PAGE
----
A classic example of a population bottleneck is that of the Northern Elephant Seals, whose population fell to about 30 in the 1890s although it now numbers in the hundreds of thousands. Another example are Cheetahs, which are so closely related to each other that skin grafts from one cheetah to another do not provoke immune responses, thus suggesting an extreme population bottleneck in the past. Another largely bottlenecked species is the Golden Hamster, of which the vast majority are descended from a single litter found in the Syrian desert around 1930.
Saiga Antelope numbers have plummeted more than 95% from about 1 million in 1990 to less than 30,000 in 2004, mainly due to poaching for traditional Chinese medicine.
According to a paper published in 2002, the genome of the Giant Panda shows evidence of a severe bottleneck that took place about 43,000 years ago. There is also evidence of at least one primate species, the Golden Snub-nosed Monkey, that also suffered from a bottleneck around this time scale.
Sometimes further deductions can be inferred from an observed population bottleneck. Among the Galápagos Islands giant tortoises, themselves a prime example of a bottleneck, the comparatively large population on the slopes of Alcedo volcano is significantly less diverse than four other tortoise populations on the same island. Researchers' DNA analysis dates the bottleneck around 88,000 years before present (YBP), according to a notice in Science, October 3 2003. About 100,000 YBP the volcano erupted violently, burying much of the tortoise habitat deep in pumice and ash.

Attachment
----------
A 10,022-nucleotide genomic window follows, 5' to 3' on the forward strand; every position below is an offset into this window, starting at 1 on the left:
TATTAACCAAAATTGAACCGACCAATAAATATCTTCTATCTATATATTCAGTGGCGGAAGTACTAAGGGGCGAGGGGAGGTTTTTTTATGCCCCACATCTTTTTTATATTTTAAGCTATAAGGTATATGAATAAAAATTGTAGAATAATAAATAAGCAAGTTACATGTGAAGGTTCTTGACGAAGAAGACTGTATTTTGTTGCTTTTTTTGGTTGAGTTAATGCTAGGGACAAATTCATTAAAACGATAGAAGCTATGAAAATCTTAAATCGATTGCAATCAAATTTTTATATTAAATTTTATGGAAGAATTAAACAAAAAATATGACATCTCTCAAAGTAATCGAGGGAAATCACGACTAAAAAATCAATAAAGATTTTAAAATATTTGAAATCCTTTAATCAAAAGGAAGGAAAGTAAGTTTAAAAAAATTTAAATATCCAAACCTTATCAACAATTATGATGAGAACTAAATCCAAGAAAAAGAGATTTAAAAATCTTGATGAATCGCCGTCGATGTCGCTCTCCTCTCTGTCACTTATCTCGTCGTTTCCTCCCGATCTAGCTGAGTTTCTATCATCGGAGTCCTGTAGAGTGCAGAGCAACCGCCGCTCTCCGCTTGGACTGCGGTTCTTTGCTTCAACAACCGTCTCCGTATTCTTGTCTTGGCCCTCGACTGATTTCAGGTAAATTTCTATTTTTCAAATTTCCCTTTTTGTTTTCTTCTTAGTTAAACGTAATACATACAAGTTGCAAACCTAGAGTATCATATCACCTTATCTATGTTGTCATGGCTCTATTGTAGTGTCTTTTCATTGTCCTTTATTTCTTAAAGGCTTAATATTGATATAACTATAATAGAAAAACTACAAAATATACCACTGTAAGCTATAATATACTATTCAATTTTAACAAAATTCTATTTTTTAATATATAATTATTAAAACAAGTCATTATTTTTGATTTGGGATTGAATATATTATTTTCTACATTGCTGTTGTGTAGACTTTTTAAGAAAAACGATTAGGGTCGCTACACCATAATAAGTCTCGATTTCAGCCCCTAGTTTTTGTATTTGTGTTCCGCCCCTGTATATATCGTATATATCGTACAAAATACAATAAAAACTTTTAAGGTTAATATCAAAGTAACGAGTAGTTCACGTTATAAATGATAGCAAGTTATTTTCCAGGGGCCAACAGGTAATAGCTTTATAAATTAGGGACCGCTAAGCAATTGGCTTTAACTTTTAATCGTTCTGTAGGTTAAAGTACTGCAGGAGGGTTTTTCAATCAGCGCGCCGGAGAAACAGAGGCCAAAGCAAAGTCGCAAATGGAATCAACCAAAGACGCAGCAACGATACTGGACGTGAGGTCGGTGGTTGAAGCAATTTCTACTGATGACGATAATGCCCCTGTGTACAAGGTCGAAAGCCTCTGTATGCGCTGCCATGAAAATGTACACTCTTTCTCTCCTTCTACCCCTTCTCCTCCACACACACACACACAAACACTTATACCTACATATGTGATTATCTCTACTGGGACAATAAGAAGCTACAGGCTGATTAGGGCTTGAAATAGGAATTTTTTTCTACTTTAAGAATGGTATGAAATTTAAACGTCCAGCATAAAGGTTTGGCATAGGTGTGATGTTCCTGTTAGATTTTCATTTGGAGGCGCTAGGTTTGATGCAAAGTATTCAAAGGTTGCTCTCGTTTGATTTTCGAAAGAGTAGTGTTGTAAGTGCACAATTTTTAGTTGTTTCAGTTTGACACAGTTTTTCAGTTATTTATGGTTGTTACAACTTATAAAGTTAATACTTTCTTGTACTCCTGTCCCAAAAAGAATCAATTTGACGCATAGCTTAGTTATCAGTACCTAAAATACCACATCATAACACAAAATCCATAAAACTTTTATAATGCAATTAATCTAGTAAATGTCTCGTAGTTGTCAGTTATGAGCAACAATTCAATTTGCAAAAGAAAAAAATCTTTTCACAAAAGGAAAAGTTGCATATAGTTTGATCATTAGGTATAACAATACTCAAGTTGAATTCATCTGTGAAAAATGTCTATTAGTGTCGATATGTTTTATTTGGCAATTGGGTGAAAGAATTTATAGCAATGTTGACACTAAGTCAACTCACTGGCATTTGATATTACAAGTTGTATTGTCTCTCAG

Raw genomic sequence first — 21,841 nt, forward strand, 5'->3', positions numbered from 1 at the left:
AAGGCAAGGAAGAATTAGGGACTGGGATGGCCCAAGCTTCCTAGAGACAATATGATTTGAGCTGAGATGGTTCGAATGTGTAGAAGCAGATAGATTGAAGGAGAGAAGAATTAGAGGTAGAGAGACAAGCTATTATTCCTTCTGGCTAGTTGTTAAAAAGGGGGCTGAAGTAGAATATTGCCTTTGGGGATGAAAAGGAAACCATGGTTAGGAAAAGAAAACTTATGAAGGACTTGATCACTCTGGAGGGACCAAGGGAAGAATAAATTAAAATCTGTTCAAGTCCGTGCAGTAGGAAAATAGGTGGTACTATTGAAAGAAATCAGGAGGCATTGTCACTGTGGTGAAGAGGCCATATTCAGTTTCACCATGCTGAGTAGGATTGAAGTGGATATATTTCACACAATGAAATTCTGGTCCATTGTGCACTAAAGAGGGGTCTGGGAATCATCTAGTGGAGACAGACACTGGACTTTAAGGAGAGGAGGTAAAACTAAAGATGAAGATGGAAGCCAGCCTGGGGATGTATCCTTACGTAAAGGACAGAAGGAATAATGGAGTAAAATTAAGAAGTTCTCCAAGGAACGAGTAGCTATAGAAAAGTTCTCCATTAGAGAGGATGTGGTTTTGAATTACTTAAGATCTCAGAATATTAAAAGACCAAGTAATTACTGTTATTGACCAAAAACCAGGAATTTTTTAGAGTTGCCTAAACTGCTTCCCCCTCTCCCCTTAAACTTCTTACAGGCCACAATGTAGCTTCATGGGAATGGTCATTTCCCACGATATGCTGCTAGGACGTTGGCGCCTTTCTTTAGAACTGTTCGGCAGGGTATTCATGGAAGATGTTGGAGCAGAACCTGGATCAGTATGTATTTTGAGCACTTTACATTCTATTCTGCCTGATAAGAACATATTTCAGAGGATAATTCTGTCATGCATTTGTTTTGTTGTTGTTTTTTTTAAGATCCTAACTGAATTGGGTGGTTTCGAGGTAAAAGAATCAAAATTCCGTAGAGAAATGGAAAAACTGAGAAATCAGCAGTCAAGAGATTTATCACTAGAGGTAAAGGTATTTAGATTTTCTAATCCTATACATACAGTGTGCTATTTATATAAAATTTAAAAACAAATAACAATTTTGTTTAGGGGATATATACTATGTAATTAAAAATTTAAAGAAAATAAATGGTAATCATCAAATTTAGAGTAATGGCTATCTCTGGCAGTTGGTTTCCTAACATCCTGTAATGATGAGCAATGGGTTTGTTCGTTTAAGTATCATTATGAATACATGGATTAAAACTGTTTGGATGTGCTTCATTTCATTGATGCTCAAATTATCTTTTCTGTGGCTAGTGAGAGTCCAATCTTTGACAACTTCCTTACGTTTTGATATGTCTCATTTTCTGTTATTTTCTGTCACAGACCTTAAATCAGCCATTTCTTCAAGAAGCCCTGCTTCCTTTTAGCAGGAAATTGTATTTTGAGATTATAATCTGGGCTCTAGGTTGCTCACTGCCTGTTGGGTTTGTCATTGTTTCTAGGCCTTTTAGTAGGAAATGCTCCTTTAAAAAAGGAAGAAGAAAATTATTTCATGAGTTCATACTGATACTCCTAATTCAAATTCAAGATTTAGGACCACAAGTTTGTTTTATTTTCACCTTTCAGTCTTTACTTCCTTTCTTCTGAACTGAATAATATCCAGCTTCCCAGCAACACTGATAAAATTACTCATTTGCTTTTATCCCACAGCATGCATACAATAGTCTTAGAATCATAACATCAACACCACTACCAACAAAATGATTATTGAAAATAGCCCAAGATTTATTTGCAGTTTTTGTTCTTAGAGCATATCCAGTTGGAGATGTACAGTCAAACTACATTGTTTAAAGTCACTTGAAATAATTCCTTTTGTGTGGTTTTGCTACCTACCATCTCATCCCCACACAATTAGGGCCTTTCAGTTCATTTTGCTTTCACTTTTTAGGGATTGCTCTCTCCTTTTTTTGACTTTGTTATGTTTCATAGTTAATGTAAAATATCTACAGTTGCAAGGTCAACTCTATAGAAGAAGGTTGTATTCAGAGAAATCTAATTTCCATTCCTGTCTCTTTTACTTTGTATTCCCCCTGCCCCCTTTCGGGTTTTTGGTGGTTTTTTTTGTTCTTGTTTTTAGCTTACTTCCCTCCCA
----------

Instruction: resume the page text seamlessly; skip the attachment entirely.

Bottlenecks also exist among purebred animals like pugs or Persians because breeders are limiting the gene pools of the animals for their looks and behaviors by breeding with close relatives.
Research showed that there is no genetic variability in the genome of the Wollemi Pine (Wollemia nobilis), indicating that the species (of which there are only around 100 specimens in the wild and tens of thousands cultivated) went through a severe population bottleneck.
As a population becomes smaller, genetic drift plays a bigger role in speciation. A land animal like a brown bear might find itself locally reduced to a few dozen pairs on an Arctic island. That likely happened as the last Ice Age came to an end, and the Bering land bridge receded into the sea. In that circumstance, a beneficial trait appearing in an alpha male or two may change the color, size, swimming ability, cold resistance, or aggressiveness of the group in just a few generations.
In conservation biology, minimum viable population size (MVP) helps to determine the effective population size when a population is at risk for extinction (Gilpin and Soulé, 1986 and Soulé, 1987). There is considerable debate about the usefulness of the MVP.